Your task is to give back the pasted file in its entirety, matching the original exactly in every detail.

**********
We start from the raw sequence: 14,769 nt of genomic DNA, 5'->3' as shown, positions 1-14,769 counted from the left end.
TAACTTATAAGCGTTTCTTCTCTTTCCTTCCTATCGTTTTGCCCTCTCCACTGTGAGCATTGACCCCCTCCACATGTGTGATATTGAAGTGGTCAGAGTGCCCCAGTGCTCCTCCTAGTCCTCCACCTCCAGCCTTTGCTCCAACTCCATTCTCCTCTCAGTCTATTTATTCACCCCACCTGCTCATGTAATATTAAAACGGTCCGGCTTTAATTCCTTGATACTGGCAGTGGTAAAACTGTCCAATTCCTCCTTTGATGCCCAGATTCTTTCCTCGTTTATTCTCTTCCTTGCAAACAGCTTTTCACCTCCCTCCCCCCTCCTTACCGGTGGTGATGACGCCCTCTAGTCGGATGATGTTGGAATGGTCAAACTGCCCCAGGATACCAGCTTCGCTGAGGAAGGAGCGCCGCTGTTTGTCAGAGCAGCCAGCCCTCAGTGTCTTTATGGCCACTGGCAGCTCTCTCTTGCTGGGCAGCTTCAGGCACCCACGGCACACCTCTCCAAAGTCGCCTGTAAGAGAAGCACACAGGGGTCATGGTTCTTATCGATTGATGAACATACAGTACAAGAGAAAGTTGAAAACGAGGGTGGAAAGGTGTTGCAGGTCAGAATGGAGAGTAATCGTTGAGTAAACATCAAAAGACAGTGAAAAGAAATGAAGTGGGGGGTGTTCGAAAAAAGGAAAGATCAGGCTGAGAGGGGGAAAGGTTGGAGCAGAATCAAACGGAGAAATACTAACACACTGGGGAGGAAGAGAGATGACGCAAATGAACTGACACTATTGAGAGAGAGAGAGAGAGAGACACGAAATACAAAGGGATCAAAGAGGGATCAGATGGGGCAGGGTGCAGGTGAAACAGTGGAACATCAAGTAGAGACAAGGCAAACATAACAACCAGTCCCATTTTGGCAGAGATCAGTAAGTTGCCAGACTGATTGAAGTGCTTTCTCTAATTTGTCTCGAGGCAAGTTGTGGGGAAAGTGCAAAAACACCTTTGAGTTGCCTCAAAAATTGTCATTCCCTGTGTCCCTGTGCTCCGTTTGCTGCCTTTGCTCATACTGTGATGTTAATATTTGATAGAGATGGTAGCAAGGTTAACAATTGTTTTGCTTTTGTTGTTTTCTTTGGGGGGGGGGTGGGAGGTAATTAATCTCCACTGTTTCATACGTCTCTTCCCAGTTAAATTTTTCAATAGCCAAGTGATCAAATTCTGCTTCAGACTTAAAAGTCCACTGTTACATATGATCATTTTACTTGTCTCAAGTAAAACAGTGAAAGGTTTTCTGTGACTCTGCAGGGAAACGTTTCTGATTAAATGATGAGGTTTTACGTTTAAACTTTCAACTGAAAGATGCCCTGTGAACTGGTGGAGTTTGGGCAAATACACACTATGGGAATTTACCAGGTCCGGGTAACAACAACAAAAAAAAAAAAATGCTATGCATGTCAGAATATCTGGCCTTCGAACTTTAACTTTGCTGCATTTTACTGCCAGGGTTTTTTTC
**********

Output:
We start from the raw sequence: 14,769 nt of genomic DNA, 5'->3' as shown, positions 1-14,769 counted from the left end.
TAACTTATAAGCGTTTCTTCTCTTTCCTTCCTATCGTTTTGCCCTCTCCACTGTGAGCATTGACCCCCTCCACATGTGTGATATTGAAGTGGTCAGAGTGCCCCAGTGCTCCTCCTAGTCCTCCACCTCCAGCCTTTGCTCCAACTCCATTCTCCTCTCAGTCTATTTATTCACCCCACCTGCTCATGTAATATTAAAACGGTCCGGCTTTAATTCCTTGATACTGGCAGTGGTAAAACTGTCCAATTCCTCCTTTGATGCCCAGATTCTTTCCTCGTTTATTCTCTTCCTTGCAAACAGCTTTTCACCTCCCTCCCCCCTCCTTACCGGTGGTGATGACGCCCTCTAGTCGGATGATGTTGGAATGGTCAAACTGCCCCAGGATACCAGCTTCGCTGAGGAAGGAGCGCCGCTGTTTGTCAGAGCAGCCAGCCCTCAGTGTCTTTATGGCCACTGGCAGCTCTCTCTTGCTGGGCAGCTTCAGGCACCCACGGCACACCTCTCCAAAGTCGCCTGTAAGAGAAGCACACAGGGGTCATGGTTCTTATCGATTGATGAACATACAGTACAAGAGAAAGTTGAAAACGAGGGTGGAAAGGTGTTGCAGGTCAGAATGGAGAGTAATCGTTGAGTAAACATCAAAAGACAGTGAAAAGAAATGAAGTGGGGGGTGTTCGAAAAAAGGAAAGATCAGGCTGAGAGGGGGAAAGGTTGGAGCAGAATCAAACGGAGAAATACTAACACACTGGGGAGGAAGAGAGATGACGCAAATGAACTGACACTATTGAGAGAGAGAGAGAGAGAGACACGAAATACAAAGGGATCAAAGAGGGATCAGATGGGGCAGGGTGCAGGTGAAACAGTGGAACATCAAGTAGAGACAAGGCAAACATAACAACCAGTCCCATTTTGGCAGAGATCAGTAAGTTGCCAGACTGATTGAAGTGCTTTCTCTAATTTGTCTCGAGGCAAGTTGTGGGGAAAGTGCAAAAACACCTTTGAGTTGCCTCAAAAATTGTCATTCCCTGTGTCCCTGTGCTCCGTTTGCTGCCTTTGCTCATACTGTGATGTTAATATTTGATAGAGATGGTAGCAAGGTTAACAATTGTTTTGCTTTTGTTGTTTTCTTTGGGGGGGGGGTGGGAGGTAATTAATCTCCACTGTTTCATACGTCTCTTCCCAGTTAAATTTTTCAATAGCCAAGTGATCAAATTCTGCTTCAGACTTAAAAGTCCACTGTTACATATGATCATTTTACTTGTCTCAAGTAAAACAGTGAAAGGTTTTCTGTGACTCTGCAGGGAAACGTTTCTGATTAAATGATGAGGTTTTACGTTTAAACTTTCAACTGAAAGATGCCCTGTGAACTGGTGGAGTTTGGGCAAATACACACTATGGGAATTTACCAGGTCCGGGTAACAACAACAAAAAAAAAAAAATGCTATGCATGTCAGAATATCTGGCCTTCGAACTTTAACTTTGCTGCATTTTACTGCCAGGGTTTTTTTC